The first full biography of a crucial figure in the American story--Washington Roebling, builder of the Brooklyn Bridge."I know that nothing can be done perfectly at the first trial; I also know that each day brings its little quota of experiences, which with honest intentions, will lead to perfection after a while." --Washington RoeblingHis father conceived of the BrooklyThe first full biography of a crucial figure in the American story--Washington Roebling, builder of the Brooklyn Bridge."I know that nothing can be done perfectly at the first trial; I also know that each day brings its little quota of experiences, which with honest intentions, will lead to perfection after a while." --Washington RoeblingHis father conceived of the Brooklyn Bridge, but after John Roebling's sudden death, Washington Roebling built what has become one of American's most iconic structures--as much a part of New York as the Statue of Liberty or the Empire State Building. Yet, as recognizable as the bridge is, its builder is too often forgotten--and his life is of interest far beyond his chosen field. It is the story of immigrants, of the frontier, of the greatest crisis in American history, and of the making of the modern world.Forty years after the publication of The Great Bridge, David McCullough's classic chronicle of how the East River was spanned, Erica Wagner has written a fascinating biography of one of America's most distinguished engineers, a man whose long life was a model of courage in the face of extraordinary adversity. Chief Engineer is enriched by Roebling's own eloquent voice, unveiled in his recently-discovered memoir that was previously thought lost to history.The memoir reveals that his father, John-a renowned engineer who made his life in America after humble beginnings in Germany-was a tyrannical presence in Washington's life, so his own adoption of that career was hard won. A young man when the Civil War broke out, Washington joined the Union Army, building bridges that carried soldiers across rivers and seeing action in many pivotal battles, from Antietam to Gettysburg-aspects of his life never before fully brought to light. Safely returned, he married the remarkable Emily Warren Roebling, who would play a crucial role in the construction of the unprecedented Brooklyn Bridge. It would be Washington Roebling's grandest achievement-but by no means the only one.Elegantly written with a compelling narrative sweep, Chief Engineer will introduce Washington Roebling and his era to a new generation of readers....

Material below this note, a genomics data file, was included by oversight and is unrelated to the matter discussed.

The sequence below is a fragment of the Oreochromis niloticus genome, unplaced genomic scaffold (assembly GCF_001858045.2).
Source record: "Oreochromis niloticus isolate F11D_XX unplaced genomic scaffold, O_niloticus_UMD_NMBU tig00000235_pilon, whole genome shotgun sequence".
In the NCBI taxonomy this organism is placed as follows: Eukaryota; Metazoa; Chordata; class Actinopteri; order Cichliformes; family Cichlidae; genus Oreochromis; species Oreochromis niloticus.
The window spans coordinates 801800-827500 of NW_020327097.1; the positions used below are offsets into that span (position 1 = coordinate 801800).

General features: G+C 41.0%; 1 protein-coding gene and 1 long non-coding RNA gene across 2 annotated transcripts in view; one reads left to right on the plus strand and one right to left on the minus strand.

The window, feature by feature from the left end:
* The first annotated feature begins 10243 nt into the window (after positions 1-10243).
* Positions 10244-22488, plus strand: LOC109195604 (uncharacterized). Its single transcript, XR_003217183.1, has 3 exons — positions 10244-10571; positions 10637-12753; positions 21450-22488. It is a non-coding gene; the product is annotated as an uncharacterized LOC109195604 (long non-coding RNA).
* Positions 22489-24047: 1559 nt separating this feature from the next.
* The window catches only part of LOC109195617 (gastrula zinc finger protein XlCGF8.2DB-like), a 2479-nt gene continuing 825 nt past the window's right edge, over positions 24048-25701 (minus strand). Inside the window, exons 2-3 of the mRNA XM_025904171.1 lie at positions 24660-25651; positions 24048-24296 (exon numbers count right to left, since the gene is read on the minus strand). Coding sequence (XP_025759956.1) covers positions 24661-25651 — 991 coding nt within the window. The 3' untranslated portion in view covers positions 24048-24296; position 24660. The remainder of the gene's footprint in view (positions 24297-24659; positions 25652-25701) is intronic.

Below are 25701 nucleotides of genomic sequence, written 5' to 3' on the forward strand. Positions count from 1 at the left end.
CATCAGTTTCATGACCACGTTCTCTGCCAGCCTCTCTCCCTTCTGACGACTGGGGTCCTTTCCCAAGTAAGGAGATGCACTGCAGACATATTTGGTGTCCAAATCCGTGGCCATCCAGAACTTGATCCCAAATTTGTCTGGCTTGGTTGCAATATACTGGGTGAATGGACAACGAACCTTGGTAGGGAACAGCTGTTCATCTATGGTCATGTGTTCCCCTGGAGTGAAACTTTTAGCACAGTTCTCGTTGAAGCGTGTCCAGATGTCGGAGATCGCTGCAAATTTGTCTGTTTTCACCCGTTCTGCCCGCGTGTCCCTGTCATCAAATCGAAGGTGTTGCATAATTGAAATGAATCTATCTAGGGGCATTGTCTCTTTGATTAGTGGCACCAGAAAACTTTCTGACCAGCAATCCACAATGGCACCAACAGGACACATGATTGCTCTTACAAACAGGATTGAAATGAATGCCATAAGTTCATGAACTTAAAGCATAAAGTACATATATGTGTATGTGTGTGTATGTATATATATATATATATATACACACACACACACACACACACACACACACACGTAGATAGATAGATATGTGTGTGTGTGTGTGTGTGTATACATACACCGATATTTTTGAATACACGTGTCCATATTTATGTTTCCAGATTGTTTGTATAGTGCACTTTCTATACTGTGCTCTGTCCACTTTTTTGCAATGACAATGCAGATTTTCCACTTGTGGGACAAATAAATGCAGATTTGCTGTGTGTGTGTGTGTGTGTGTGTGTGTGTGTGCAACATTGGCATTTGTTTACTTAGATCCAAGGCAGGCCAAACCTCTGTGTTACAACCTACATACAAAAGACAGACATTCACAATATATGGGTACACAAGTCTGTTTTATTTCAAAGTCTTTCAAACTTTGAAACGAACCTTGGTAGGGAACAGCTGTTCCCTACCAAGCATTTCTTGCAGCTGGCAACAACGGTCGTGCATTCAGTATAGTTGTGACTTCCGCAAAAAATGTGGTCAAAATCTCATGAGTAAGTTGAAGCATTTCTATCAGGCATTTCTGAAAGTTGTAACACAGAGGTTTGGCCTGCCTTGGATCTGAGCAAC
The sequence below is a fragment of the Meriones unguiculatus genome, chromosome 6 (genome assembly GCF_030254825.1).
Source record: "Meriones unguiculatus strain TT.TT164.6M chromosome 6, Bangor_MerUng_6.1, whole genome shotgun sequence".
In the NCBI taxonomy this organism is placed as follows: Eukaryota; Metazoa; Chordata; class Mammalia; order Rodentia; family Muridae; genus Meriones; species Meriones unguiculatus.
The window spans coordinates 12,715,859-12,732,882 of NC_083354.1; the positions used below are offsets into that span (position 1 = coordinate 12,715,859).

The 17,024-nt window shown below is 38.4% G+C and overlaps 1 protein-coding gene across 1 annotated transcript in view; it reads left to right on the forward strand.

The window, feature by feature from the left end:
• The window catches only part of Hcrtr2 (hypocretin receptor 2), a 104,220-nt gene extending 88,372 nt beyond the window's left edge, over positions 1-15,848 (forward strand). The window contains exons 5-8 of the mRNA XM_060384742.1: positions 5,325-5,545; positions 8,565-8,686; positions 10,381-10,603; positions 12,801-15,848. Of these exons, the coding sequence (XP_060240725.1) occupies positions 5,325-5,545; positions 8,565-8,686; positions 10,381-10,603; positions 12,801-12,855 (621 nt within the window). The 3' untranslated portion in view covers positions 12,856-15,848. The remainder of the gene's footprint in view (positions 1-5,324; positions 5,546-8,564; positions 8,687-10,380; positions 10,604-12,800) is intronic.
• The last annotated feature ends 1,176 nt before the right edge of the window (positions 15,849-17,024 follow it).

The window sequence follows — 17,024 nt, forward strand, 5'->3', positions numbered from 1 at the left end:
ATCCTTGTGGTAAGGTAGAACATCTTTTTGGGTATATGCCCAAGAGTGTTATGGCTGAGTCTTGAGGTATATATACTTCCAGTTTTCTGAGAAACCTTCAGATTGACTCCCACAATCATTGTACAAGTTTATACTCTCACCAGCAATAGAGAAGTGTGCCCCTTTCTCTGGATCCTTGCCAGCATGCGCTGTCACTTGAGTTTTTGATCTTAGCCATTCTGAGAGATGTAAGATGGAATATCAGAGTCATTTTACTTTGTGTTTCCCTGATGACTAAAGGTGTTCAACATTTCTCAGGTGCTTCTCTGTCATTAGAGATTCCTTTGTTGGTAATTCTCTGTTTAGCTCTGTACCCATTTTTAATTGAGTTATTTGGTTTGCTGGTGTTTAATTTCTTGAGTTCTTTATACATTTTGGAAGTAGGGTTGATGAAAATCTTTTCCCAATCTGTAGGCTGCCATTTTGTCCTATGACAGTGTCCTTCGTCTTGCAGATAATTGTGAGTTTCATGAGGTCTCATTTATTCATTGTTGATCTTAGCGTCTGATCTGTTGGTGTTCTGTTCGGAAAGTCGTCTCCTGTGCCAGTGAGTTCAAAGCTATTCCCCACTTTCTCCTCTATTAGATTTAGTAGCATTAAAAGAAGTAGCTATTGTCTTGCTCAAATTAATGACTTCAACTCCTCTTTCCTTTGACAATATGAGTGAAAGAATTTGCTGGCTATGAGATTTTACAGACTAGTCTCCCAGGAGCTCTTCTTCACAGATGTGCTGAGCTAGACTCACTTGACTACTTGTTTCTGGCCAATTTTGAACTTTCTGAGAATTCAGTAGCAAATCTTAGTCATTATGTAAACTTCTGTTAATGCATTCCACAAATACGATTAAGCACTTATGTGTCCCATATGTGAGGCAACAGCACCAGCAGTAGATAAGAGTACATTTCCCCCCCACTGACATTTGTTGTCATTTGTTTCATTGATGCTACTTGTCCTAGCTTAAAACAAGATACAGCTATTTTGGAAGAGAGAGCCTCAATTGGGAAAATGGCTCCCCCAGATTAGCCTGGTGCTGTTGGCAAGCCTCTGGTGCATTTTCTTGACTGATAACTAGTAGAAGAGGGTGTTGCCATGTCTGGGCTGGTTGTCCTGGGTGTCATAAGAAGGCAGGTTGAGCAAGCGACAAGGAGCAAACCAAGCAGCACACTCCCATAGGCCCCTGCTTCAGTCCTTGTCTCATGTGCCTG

|Title||:||Chief Engineer: Washington Roebling, The Man Who Built the Brooklyn Bridge|
|Number of Pages||:||320 Pages|
|Status||:||Available For Download|
|Last checked||:||21 Minutes ago!|
Chief Engineer: Washington Roebling, The Man Who Built the Brooklyn Bridge Reviews
CHIEF ENGINEER: Washington Roebling, the Man Who Built the Brooklyn Bridge. (2017). Erica Wagner. ***.An interesting, but dense biography of Roebling that primarily features the accomplishments of his family in the world of bridges. One of the most important facts that led to the success of Roebling’s bridges was the use of ‘wire rope’, an important feature of his structures that was invented by his father. These ropes were responsible for the capability of maintaining high stress levels of structures of this type. This invention was responsible for moving the family into the world of the wealthy and leading the construction of a great number of bridges throughout the country. Bridges that were formerly under the credit of the senior Roebling included the Niagara Falls bridge and the Cincinnati Bridge to Covington. It’s hard to believe that most of this construction occurred right after the Civil war. The book is illustrated with photos from the period. I don’t know how they managed to recruit workers for the construction jobs after looking at the conditions they had to work under. This is a long read, but well done.